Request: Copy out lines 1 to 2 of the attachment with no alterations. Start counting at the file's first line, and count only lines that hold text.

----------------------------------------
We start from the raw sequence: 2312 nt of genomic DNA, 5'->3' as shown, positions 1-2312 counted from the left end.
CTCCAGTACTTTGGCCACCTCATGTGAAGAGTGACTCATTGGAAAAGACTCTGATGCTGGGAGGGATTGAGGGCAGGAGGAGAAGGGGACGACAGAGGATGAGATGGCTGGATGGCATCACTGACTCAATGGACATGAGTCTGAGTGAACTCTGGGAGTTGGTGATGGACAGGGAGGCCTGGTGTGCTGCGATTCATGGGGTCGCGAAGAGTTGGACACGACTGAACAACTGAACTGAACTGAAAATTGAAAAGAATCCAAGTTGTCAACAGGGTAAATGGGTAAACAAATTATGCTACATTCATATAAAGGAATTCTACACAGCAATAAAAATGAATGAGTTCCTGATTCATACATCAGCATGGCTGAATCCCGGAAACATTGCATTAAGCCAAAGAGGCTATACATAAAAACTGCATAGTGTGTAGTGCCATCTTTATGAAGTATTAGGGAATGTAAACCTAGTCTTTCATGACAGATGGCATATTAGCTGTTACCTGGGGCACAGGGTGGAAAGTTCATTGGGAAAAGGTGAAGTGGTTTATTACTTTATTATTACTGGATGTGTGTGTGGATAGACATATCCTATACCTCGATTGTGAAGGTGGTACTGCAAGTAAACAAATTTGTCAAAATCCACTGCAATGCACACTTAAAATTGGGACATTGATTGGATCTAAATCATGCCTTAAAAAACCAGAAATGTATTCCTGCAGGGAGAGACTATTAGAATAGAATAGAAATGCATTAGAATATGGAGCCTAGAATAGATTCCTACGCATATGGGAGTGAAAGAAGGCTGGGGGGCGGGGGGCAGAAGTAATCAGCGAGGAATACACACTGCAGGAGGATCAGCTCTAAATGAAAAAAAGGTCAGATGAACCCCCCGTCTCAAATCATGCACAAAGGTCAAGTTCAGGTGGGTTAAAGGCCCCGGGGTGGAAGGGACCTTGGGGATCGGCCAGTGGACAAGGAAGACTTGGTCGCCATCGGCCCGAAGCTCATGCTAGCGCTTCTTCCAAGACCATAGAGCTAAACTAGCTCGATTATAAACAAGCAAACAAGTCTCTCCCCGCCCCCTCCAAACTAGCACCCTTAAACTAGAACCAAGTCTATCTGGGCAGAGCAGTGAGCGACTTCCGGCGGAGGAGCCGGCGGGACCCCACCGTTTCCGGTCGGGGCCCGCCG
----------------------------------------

We start from the raw sequence: 2312 nt of genomic DNA, 5'->3' as shown, positions 1-2312 counted from the left end.
CTCCAGTACTTTGGCCACCTCATGTGAAGAGTGACTCATTGGAAAAGACTCTGATGCTGGGAGGGATTGAGGGCAGGAGGAGAAGGGGACGACAGAGGATGAGATGGCTGGATGGCATCACTGACTCAATGGACATGAGTCTGAGTGAACTCTGGGAGTTGGTGATGGACAGGGAGGCCTGGTGTGCTGCGATTCATGGGGTCGCGAAGAGTTGGACACGACTGAACAACTGAACTGAACTGAAAATTGAAAAGAATCCAAGTTGTCAACAGGGTAAATGGGTAAACAAATTATGCTACATTCATATAAAGGAATTCTACACAGCAATAAAAATGAATGAGTTCCTGATTCATACATCAGCATGGCTGAATCCCGGAAACATTGCATTAAGCCAAAGAGGCTATACATAAAAACTGCATAGTGTGTAGTGCCATCTTTATGAAGTATTAGGGAATGTAAACCTAGTCTTTCATGACAGATGGCATATTAGCTGTTACCTGGGGCACAGGGTGGAAAGTTCATTGGGAAAAGGTGAAGTGGTTTATTACTTTATTATTACTGGATGTGTGTGTGGATAGACATATCCTATACCTCGATTGTGAAGGTGGTACTGCAAGTAAACAAATTTGTCAAAATCCACTGCAATGCACACTTAAAATTGGGACATTGATTGGATCTAAATCATGCCTTAAAAAACCAGAAATGTATTCCTGCAGGGAGAGACTATTAGAATAGAATAGAAATGCATTAGAATATGGAGCCTAGAATAGATTCCTACGCATATGGGAGTGAAAGAAGGCTGGGGGGCGGGGGGCAGAAGTAATCAGCGAGGAATACACACTGCAGGAGGATCAGCTCTAAATGAAAAAAAGGTCAGATGAACCCCCCGTCTCAAATCATGCACAAAGGTCAAGTTCAGGTGGGTTAAAGGCCCCGGGGTGGAAGGGACCTTGGGGATCGGCCAGTGGACAAGGAAGACTTGGTCGCCATCGGCCCGAAGCTCATGCTAGCGCTTCTTCCAAGACCATAGAGCTAAACTAGCTCGATTATAAACAAGCAAACAAGTCTCTCCCCGCCCCCTCCAAACTAGCACCCTTAAACTAGAACCAAGTCTATCTGGGCAGAGCAGTGAGCGACTTCCGGCGGAGGAGCCGGCGGGACCCCACCGTTTCCGGTCGGGGCCCGCCG